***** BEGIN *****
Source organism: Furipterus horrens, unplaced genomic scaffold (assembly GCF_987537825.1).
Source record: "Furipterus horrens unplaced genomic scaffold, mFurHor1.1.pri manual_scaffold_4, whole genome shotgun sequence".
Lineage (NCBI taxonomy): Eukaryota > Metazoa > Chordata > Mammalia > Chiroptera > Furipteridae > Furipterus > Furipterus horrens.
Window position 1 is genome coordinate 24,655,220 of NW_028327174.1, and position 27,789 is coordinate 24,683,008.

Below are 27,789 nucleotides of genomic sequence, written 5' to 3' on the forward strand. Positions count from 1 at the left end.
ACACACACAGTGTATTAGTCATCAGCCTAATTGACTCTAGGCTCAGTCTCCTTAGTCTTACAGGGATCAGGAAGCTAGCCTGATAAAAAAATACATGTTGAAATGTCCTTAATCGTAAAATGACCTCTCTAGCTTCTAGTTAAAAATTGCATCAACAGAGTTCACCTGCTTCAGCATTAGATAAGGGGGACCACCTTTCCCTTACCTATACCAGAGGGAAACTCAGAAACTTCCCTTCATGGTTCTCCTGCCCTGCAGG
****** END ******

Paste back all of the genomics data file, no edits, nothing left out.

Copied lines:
Source organism: Furipterus horrens, unplaced genomic scaffold (assembly GCF_987537825.1).
Source record: "Furipterus horrens unplaced genomic scaffold, mFurHor1.1.pri manual_scaffold_4, whole genome shotgun sequence".
Lineage (NCBI taxonomy): Eukaryota > Metazoa > Chordata > Mammalia > Chiroptera > Furipteridae > Furipterus > Furipterus horrens.
Window position 1 is genome coordinate 24,655,220 of NW_028327174.1, and position 27,789 is coordinate 24,683,008.

Below are 27,789 nucleotides of genomic sequence, written 5' to 3' on the forward strand. Positions count from 1 at the left end.
ACACACACAGTGTATTAGTCATCAGCCTAATTGACTCTAGGCTCAGTCTCCTTAGTCTTACAGGGATCAGGAAGCTAGCCTGATAAAAAAATACATGTTGAAATGTCCTTAATCGTAAAATGACCTCTCTAGCTTCTAGTTAAAAATTGCATCAACAGAGTTCACCTGCTTCAGCATTAGATAAGGGGGACCACCTTTCCCTTACCTATACCAGAGGGAAACTCAGAAACTTCCCTTCATGGTTCTCCTGCCCTGCAGG